Jennifer Nieto Carey,
CLSA’s seasoned federal government relations team is engaged on behalf of the biomedical, agriculture, and industrial biotechnology sectors in multiple ways through strategic collaborations and direct lobbying in Washington, D.C. to advance innovation, investment and job creation for California’s treasured life sciences ecosystem.
The CLSA Federal Legislative Committee (FLC) is engaged on behalf of the life sciences, agriculture, and industrial biotechnology sectors in multiple ways through strategic collaborations and direct lobbying in Washington, D.C. The FLC has identified the policy items in this section as pertinent to CLSA missions and objectives. The FLC meets monthly to discuss and develop positions and activities regarding federal legislative and regulatory issues of importance to our membership. The FLC also plays an integral role in the development of CLSA’s federal policy, education, and advocacy agenda.
Biomedical Research and Education
The continued vibrancy of the California and U.S. biomedical industry relies upon continued advances and progress in science that are fueled and driven by the NIH and other federally-funded science research. Public and private investment in basic research, engagement between NIH and investors and commercialization partners are critical for accelerating basic research and biomedical innovation and bringing new technologies to patients faster. CLSA continues to support efforts to bolster NIH and other science research funding, as the critical foundation of the biomedical R&D ecosystem. We also support efforts to fund important biodefense and pandemic research, development and procurement, and work to highlight the importance of science and math (STEM) education and policies that attract the best and brightest minds from around the world to support the biomedical industry’s continued and sustained vibrancy.
Life sciences research is extremely expensive, and attracting investment into companies developing the next generation of treatments, therapies, and technologies depends on a strong, reliable patent system.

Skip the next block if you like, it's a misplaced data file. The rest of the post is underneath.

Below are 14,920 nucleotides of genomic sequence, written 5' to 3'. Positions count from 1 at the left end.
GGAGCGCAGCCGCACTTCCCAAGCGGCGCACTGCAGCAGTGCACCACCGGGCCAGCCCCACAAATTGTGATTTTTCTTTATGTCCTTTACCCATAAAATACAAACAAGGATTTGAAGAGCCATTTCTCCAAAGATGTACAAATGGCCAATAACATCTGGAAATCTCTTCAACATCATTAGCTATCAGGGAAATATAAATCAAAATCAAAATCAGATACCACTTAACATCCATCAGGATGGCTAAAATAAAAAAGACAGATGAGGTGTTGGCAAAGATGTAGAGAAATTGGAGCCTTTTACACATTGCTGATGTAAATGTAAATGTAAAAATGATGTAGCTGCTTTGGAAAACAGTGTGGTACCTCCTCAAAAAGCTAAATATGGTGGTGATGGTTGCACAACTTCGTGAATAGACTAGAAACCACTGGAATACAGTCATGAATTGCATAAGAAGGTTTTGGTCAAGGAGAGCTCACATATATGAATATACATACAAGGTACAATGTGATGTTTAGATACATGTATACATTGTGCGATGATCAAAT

The life sciences industry in California consists of both relatively small, entrepreneurial, and venture capital-backed firms that have yet to bring products to market, and established pharmaceutical, biotech, and device companies with products on the market that enhance, improve and save patient lives on a daily basis. Patent rights and the ability to legitimately enforce them against bona fide infringers is what incentivizes companies large and small to engage in the high-risk, high-cost R&D that makes the discovery, development and commercialization of life-saving medicines possible.
Throughout the 114th Congress, CLSA actively participated in opposing the so-called Innovation Act (H.R. 9), legislation that would threaten the ability of biomedical innovators to enforce their patents and fund continued R&D by inadvertently making it more difficult, time-consuming and expensive to enforce legitimate and important IP rights – and succeeding in halting its momentum to the floor. In the 115th Congress, CLSA advocates to ensure that any proposed solutions to addressing “patent trolls” represent the full spectrum of different industries and sectors reliant on a well-functioning U.S. patent system and the enforcement mechanisms it provides, including California’s innovative biomedical R&D community.
FDA Regulatory Policies, Processes and Funding
History shows that a well‐funded, science‐based FDA and consistent, predictable and transparent product review processes are critical to and necessary for biomedical investment, innovation and improvements in patient care. It is the technical strength of the Agency and the clarity of its regulatory processes that helped the United States – with California front and center – become the global leader in medical device, pharmaceutical and biotechnology innovation. CLSA advocates for adequate and full funding of FDA – through both congressional appropriations and industry-supported user fees – so that the agency may meet its Congressionally-mandated product review responsibilities, as well as sustain biomedical investment, innovation and improvements in patient care.